It's quite easy for cabbies to swindle money out of an unsuspecting tourist. They prey off your being a stranger in a strange land.
Again, it's important to be knowledgeable about the local currency. If you hand a cabbie a large bill, he may drop it and then pick up a hidden smaller bill, insisting you didn't pay enough. Some will charge higher nights and weekend rates on the meter during a weekday. Some might quote you one fare and charge you double once you arrive at your destination.
Some cabbies work in tandem with local hotels, offering you a "package deal" right at the airport. However, once you arrive at the hotel, you find the discounted rooms mysteriously all filled up. The hotel then charges you an exorbitant amount to stay, and the cabbie receives a commission on the side.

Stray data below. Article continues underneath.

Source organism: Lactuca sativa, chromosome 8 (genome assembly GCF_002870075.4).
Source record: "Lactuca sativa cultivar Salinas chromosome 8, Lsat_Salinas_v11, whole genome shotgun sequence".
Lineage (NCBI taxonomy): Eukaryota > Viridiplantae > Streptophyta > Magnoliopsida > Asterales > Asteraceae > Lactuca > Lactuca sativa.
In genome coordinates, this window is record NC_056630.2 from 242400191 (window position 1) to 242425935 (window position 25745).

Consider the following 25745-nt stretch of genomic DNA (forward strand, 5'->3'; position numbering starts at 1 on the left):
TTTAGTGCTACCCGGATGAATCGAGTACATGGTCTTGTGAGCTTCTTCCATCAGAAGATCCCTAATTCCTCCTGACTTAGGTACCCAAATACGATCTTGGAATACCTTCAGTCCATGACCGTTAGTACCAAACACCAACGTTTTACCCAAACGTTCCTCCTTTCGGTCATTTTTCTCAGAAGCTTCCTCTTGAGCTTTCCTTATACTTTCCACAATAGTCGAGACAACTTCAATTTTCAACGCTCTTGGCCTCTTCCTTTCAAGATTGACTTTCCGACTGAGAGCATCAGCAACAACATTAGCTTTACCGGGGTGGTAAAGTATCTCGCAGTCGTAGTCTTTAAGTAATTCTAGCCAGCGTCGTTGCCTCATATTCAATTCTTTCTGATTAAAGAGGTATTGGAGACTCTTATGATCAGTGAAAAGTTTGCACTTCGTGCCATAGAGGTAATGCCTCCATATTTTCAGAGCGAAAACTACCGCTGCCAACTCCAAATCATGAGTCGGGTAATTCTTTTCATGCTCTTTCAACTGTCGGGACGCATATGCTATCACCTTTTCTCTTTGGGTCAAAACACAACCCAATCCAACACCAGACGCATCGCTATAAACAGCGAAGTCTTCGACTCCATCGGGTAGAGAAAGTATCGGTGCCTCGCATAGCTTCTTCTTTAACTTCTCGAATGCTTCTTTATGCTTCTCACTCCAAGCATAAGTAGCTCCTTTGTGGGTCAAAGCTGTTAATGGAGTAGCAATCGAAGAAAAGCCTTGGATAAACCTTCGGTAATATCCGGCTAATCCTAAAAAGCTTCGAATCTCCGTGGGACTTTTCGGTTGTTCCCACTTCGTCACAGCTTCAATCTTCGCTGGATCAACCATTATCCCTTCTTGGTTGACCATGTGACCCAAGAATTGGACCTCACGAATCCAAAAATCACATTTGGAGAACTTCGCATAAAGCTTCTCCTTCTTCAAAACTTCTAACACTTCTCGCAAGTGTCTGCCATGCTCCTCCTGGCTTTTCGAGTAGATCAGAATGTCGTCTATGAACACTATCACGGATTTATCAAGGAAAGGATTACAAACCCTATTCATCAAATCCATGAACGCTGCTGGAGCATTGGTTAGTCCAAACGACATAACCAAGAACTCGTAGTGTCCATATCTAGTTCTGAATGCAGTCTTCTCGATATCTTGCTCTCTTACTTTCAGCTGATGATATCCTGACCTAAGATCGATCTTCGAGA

It also pays to have a working knowledge of where you're headed. If you know the route to your hotel should only be 15 minutes, make sure the cabbie knows you know this. Don't let yourself be talked into alternate routes or "shortcuts" that could end up lasting 45 minutes or more.
How do you avoid falling victim? Make your travel and lodging plans in advance. If you need a taxi, use a hotel or restaurant to call for one. If hailing a cab on the street, choose only those with prominent logos and telephone numbers. Never accept a ride from an unmarked car -- you could end up losing more than just your wallet.